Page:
The men’s championships are adorned with powerful symbols like Spartan helmets, the American flag, or the WWE logo. So why do the female athletes fight for a sparkly pink butterfly? Lita and Paige have both expressed distaste for the title’s current look even though it’s supposed to be the prize of the division.
There’s a lot that needs to be rethought, but it’s a work in progress. Right now, it’s just encouraging to see the WWE acknowledging the problems and trying to do something positive. Stephanie McMahon and her husband Triple H are in line to be running the company whenever Vince McMahon is ready to step down, and they’ve both been big advocates for the new female talent. And the division certainly needs advocates when they have detractors even from people who worked for the WWE.
WWE Hall of Famer Greg “The Hammer” Valentine had a lot to say about female wrestling at a recent Q&A session, and none of it positive.
“As far as girl wrestling, I would send them all out to the strip bar and fire them,” he said. “They take away jobs from men that need to support their families. They should be home washing dishes, and cooking, and pregnant, and barefoot…They’re not supposed to be wrestlers, they’re not supposed to be MNA (sic) fighters, they’re not supposed to be boxers. It’s bullshit!”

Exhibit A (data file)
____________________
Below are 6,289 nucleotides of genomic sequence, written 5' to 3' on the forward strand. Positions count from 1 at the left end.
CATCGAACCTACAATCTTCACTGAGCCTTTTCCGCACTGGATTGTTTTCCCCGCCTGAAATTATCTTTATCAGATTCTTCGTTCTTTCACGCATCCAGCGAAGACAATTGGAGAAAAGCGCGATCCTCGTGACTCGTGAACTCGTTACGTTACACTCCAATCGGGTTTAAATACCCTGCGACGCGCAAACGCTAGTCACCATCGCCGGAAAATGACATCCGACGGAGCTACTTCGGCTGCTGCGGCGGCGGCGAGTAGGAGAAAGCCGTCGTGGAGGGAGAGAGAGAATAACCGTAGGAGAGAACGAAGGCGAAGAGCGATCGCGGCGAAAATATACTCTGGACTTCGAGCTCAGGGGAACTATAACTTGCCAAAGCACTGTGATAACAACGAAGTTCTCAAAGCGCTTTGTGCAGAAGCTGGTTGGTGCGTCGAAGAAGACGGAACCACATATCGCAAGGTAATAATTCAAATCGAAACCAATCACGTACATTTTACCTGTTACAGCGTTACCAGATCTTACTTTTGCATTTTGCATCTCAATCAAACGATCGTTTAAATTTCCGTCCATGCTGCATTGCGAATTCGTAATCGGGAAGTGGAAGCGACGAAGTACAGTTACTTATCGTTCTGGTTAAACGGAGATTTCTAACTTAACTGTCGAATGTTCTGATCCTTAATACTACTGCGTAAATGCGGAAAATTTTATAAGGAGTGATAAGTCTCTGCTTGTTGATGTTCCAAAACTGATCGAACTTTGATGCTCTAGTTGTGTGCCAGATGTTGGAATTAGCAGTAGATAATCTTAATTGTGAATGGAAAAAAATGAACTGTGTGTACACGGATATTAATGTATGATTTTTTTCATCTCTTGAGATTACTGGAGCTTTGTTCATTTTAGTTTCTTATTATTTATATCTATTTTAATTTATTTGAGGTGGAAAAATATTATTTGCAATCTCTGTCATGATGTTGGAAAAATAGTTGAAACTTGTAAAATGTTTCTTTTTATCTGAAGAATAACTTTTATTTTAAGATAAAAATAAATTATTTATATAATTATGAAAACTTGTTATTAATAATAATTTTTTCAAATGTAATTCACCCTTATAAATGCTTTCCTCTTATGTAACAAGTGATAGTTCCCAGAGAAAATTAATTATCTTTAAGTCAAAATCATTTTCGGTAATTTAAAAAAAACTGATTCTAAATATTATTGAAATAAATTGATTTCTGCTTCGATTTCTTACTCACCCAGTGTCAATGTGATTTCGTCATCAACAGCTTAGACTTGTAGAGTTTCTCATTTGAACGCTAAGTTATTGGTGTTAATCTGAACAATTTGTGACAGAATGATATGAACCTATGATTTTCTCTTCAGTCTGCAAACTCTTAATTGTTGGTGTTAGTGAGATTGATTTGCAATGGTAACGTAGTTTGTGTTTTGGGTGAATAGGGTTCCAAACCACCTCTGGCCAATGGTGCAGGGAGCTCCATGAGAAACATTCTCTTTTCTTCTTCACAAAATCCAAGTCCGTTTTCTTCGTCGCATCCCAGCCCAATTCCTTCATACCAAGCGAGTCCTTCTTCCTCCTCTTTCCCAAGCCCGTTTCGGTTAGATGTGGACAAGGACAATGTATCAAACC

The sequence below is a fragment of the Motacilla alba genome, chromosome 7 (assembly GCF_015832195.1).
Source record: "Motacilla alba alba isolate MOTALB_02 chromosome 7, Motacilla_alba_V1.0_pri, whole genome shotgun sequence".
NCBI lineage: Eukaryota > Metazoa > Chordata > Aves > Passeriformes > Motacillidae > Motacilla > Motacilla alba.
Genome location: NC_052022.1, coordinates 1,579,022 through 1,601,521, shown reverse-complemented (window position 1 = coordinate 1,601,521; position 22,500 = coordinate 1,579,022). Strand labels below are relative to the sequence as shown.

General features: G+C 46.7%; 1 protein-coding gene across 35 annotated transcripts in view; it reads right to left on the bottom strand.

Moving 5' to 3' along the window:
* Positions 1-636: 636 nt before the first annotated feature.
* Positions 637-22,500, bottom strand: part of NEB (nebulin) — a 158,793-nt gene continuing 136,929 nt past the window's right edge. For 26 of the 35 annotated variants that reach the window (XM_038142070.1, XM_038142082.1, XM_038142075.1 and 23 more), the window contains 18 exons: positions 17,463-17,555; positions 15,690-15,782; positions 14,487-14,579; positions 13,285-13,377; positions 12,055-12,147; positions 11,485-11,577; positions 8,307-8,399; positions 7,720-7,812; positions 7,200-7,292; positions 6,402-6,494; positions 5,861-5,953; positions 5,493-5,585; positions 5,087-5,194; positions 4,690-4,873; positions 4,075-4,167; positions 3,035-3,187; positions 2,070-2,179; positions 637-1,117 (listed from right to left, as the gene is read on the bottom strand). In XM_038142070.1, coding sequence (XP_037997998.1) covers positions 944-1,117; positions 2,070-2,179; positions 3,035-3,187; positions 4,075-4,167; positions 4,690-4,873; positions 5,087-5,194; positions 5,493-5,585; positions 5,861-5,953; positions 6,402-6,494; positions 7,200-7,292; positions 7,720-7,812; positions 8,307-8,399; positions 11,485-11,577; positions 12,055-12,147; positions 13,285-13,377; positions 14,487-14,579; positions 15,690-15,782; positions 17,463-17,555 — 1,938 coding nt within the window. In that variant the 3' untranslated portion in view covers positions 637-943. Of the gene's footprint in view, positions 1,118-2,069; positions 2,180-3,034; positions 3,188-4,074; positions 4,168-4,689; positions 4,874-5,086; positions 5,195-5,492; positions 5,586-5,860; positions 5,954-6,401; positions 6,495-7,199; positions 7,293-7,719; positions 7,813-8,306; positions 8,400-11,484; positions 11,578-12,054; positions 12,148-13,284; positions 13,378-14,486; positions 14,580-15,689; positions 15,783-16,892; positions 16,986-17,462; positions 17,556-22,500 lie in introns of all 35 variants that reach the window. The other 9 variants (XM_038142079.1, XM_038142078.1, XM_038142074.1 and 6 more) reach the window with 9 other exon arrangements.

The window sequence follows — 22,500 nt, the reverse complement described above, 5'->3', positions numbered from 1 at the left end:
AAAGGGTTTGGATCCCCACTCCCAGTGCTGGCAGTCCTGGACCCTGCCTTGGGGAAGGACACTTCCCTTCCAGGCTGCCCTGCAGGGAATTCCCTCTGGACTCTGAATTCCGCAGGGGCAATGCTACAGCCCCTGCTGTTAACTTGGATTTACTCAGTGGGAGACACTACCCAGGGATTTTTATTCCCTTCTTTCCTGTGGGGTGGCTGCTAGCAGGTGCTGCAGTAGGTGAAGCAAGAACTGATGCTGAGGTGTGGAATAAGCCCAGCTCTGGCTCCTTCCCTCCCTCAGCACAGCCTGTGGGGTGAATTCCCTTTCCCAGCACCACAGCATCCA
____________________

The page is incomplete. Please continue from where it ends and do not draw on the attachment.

You can hear his full thoughts for yourself starting at 0:41:40. Then you can hear his backpedaling elaboration a few days later (where his excuses range from not remembering saying that, drinking too much, just being tired, that he was just joking, etc…) here.
Even former female talent have trashed the division. Hall of Famer Sunny recently took to Facebook to call Sasha Banks and Becky Lynch “buttafaces” and say “ive (sic) never been a fan of womens (sic) wrestling.. leave it to the men.”
Fortunately, retired wrestlers aren’t the ones whose opinions matter. It’s the fans who matter. And at the NXT event in Brooklyn, over 13,000 fans were on their feet after Bayley defeated Sasha Banks to win her first NXT Women’s title in what many called the match of the night.
That’s more of a crowd reaction than anything with the divas on the main roster has seen in years. That seems pretty clear that the problem isn’t female wrestlers, just the way WWE has been booking them. The women’s division has a long road ahead, but if management continues to stand by them, there’s no reason those great moments can’t become the new standard. The newcomers have made an impact and have the attention of the fans, so hopefully WWE understands that a revolution isn’t just one big moment, but an attempt to overthrow the old establishment and create lasting change. But Stephanie McMahon and Triple H are the future of the company, and it looks like they’re fully on board for making the change.
— Stephanie McMahon (@StephMcMahon) August 22, 2015
Chris Isaac is a pop culture and fiction writer from Philadelphia whose work has appeared in such places as the Philadelphia Inquirer, and USA TODAY College. If staying up to date on his missteps in video games, stories about pirates, and pictures of a chubby albino ferret interests you, you should follow him on Twitter.